But hey, we're all in this together, just trying to get to Mars, right? The European and Russian space agencies are collaborating on mock mars missions, and I posted a detailed article about these projects at HULIQ Science.
The Mars 500 Crew during survival training.
Though still concerned with health and human factors above all, these studies will focus less on microgravity and more on actual survival -- including psychological effects of isolation and self-sufficiency aboard a spacecraft on a long mission.
Moscow's official Mars 500 website has some interesting descriptions, and it's a great step forward for both agencies in confronting the time, equipment and support needed to reach Mars, as well as the dynamics of human interaction under long-term isolation. In addition, the official site of the Russian Control Centre of Space Flights has this marvelous model:
Module 1: The Mars Lander (6.3m × 6.17m) will be used during the 30-day “Mars orbiting” phase. It has three bunks, two workstations, a data collection system, video communications, ventilation, water supply and fire alarm systems.
Module 2: The Technical Module (3.2m × 11.9m) will house equipment for medical examinations and telemedical, laboratory and diagnostic investigations. All experiments will be conducted here.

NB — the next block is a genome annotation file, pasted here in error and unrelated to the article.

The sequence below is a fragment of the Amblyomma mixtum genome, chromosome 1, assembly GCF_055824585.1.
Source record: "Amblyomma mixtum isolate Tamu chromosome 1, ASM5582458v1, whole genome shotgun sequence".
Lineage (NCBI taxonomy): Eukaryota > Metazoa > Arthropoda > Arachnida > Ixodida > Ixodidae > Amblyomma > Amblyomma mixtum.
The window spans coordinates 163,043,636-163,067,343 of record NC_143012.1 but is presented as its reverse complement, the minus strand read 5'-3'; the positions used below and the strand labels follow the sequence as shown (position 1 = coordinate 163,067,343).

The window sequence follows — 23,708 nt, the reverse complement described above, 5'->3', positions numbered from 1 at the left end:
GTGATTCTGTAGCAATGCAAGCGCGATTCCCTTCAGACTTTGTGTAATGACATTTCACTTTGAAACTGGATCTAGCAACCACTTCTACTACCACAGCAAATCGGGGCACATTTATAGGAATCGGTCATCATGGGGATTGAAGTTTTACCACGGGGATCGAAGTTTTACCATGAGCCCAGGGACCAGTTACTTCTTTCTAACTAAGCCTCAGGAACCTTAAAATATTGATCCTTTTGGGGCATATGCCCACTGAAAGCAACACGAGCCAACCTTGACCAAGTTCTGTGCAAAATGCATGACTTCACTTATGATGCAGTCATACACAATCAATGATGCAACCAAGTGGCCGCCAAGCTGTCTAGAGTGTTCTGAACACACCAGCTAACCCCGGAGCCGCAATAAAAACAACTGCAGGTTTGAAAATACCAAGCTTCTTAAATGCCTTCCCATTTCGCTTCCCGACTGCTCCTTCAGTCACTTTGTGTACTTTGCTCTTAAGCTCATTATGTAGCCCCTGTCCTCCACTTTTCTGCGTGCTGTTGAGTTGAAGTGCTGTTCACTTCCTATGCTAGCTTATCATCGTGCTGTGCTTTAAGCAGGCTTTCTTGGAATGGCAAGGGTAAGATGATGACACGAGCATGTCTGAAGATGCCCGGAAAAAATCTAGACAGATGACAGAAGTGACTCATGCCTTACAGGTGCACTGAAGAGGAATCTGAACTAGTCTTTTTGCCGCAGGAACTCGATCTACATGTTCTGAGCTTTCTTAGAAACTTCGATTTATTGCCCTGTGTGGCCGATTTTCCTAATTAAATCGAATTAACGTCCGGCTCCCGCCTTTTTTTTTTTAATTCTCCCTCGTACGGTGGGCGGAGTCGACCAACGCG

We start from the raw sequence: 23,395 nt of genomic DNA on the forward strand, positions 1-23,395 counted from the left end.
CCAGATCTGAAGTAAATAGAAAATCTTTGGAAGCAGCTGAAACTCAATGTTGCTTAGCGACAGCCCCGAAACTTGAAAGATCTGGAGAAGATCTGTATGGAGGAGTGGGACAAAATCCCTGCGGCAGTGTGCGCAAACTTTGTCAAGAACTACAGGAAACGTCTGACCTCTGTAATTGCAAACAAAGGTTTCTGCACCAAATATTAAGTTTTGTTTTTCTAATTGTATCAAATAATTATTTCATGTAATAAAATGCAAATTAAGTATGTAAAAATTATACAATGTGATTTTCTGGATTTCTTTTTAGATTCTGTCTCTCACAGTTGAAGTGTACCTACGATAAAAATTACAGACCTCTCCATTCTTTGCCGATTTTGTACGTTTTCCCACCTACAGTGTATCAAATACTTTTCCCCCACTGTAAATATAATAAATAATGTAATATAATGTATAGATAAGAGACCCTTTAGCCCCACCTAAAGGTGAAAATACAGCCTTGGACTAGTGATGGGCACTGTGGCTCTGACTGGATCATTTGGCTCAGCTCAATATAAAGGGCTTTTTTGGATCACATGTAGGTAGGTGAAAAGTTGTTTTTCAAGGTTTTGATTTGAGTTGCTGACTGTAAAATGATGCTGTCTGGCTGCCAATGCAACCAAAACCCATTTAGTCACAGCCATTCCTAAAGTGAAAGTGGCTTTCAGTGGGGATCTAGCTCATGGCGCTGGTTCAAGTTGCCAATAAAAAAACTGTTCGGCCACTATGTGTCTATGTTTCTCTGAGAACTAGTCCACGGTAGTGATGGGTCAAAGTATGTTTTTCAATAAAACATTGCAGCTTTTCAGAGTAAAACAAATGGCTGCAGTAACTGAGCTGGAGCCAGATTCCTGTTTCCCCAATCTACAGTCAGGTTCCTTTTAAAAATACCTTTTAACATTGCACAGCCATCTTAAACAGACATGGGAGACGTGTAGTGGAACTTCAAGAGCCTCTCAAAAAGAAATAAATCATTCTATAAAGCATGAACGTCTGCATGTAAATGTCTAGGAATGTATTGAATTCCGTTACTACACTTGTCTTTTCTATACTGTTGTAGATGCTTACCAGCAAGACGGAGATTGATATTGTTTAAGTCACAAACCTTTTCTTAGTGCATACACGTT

Module 3: The Living Quarters (3.6m × 20m) has a kitchen, living room, and main control room. Six individual crew compartments (2.8m²) will have a bed, a desk, chair and small shelves.
Module 4: The Storage Module (3.9m × 24m) features food refrigeration, clothing and crockery cupboards, sauna & gym, plus a “regenerative” life-support system and greenhouse farm. Other partitions house necessary tools for running the study (communications consoles, ventilation, water supply, electrical panels, recycling, safety monitoring, emergency equipment)
Module 5: The Surface of Mars... Oh just imagine the playtime here!
MSNBC ran a poll ... with about 41% yea and 53% nay, but I'm thinking the numbers would have been very different if they'd had this diagram on hand, noting the glaring lack of bathing facilities. Says the Russian scientist heading the project, it's just a little hot steam and towels.
That's right, no hot showers for 18 months. 1250 square feet of space with an ISS workload. Could you?